IDEs can expand supported programming languages. For example, you can install cloud development kits to provision infrastructure on Terraform using TypeScript, Java, Python, or C# (among others).
CDK and Terraform use state files to store metadata about your resources and configuration. However, your operations team must ensure the states are in sync with the infrastructure at all times.
Terraform Cloud and Pulumi have user-friendly web applications that automatically manage the remote state of your infrastructure. So, even if you don’t have a self-managed backend, the built-in service will take care of the state management, security, auditing, and other concerns.
With Terraform and Pulumi, you can manage the infrastructure state manually on compatible cloud storage or local file systems. But if you use AWS CDK, the CloudFormation service will handle the state management.
These IaC tools allow you to enhance their functionality with third-party cloud providers via APIs. Pulumi and Terraform support Google, Azure, and AWS. As Amazon’s product, CDK offers a full range of AWS services with limited third-party support.
Each of these tools lets you simplify Kubernetes provisioning. Particularly, you can automate the deployment of applications into your cluster on cloud platforms.
It’s possible to extend your system to include custom resources (if the IaC doesn’t cover your third-party service). However, only Pulumi has full Dynamic Provider Support — it can generate credentials for providers, meaning your team doesn't have to spend as much time writing complex modules.
Testing and validation
Terraform, Pulumi, and AWS CDK support syntax checking and validation. They also let you run in-memory tests that mock external calls (unit tests) for direct debugging. You create an execution file alongside the configuration files for all infrastructure changes before deployment. Once verified, you can apply the execution plan.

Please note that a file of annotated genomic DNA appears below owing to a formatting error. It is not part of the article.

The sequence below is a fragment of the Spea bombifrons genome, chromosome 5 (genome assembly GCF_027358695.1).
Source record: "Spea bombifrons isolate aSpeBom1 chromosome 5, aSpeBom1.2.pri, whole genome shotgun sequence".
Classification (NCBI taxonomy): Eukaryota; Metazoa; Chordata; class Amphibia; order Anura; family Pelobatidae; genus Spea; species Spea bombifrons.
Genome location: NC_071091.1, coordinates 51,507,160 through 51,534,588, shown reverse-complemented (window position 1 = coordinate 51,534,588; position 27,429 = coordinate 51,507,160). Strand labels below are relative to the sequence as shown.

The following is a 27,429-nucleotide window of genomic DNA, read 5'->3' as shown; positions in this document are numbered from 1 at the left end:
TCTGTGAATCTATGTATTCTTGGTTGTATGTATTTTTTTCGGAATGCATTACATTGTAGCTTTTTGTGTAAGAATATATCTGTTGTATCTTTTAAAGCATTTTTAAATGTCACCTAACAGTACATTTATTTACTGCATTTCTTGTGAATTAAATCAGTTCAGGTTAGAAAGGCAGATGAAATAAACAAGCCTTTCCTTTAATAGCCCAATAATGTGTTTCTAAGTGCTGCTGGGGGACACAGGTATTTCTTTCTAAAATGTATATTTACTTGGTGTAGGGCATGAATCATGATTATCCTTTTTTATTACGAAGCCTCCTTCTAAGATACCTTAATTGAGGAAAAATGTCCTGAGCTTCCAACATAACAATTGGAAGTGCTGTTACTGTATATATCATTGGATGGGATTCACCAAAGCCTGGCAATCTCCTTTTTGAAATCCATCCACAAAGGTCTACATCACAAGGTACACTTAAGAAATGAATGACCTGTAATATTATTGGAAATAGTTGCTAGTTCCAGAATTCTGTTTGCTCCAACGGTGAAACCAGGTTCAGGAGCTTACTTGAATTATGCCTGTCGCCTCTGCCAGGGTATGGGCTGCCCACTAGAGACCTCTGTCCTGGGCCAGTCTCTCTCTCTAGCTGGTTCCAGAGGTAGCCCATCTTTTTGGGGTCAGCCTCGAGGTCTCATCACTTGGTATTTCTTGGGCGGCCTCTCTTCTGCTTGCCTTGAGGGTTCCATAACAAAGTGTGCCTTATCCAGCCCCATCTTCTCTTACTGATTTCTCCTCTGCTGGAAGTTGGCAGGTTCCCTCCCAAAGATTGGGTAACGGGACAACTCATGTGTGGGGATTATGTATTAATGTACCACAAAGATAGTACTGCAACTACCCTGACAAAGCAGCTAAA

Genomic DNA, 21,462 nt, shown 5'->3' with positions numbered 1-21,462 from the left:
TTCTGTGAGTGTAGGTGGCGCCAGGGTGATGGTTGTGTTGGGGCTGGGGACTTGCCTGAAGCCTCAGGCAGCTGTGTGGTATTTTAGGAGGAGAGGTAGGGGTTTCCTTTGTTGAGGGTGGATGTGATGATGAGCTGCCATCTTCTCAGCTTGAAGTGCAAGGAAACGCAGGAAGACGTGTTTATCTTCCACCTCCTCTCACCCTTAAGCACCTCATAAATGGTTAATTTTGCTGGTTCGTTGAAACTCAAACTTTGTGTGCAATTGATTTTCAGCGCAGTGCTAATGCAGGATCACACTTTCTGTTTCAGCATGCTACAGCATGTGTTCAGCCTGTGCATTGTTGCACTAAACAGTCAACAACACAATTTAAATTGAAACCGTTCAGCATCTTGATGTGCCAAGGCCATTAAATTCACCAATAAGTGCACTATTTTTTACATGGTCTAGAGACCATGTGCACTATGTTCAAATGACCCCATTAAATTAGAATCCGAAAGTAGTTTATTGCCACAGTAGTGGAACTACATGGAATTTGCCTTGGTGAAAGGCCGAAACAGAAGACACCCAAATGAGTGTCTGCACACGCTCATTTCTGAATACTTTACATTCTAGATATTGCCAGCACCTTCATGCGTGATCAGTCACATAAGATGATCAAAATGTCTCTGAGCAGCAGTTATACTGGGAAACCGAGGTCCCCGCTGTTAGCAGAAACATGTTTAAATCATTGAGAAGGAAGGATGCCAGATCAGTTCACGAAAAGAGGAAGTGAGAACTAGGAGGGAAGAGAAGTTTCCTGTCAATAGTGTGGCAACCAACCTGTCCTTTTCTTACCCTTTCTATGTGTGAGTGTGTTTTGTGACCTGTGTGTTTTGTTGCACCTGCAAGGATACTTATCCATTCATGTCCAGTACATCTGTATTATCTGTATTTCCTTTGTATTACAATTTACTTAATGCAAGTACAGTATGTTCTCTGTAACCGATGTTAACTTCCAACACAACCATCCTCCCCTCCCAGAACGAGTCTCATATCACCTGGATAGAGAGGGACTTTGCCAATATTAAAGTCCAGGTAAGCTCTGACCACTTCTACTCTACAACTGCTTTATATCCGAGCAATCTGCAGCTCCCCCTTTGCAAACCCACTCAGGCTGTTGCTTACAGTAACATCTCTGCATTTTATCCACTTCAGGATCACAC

Pulumi makes it easier to assert data flow across resource dependencies while on the deployed infrastructure (property testing). You may also run external tests against the whole IT environment (integration testing).
You can write two categories of tests for AWS CDK constructs: snapshot tests and fine-grained assertions. The snapshot tests compare your synthesized CloudFormation template against the previously stored template (you use them as the baseline for future tests). Assertions can detect regressions when you’re developing new features in your environment.
Additionally, you can install external libraries to enhance your testing functionality. An example would be Terratest for Terraform, which adds a variety of testing for the Go language. Or, take this tool that adds compliance testing into the development pipeline.
You can use traditional configuration management tools within your computer instances. Ansible, Chef, Puppet, and similar services are available on all of the IaC tools. And although AWS CDK, Terraform, and Pulumi aren't made for configuration management, they offer some degree of configuration, too.
Pulumi lets you store secrets and stack variables in configuration files. With Terraform, you can create a file that provides default values for each server to override default configuration values. It's also possible to create default tags for each resource in AWS CDK.
Integration with DevOps tools
Pulumi, Terraform, and AWS CDK integrate with existing continuous integration and deployment (CI/CD) pipelines. This includes popular solutions like Azure DevOps, AWS Code Services, Google Cloud Build, and GitHub.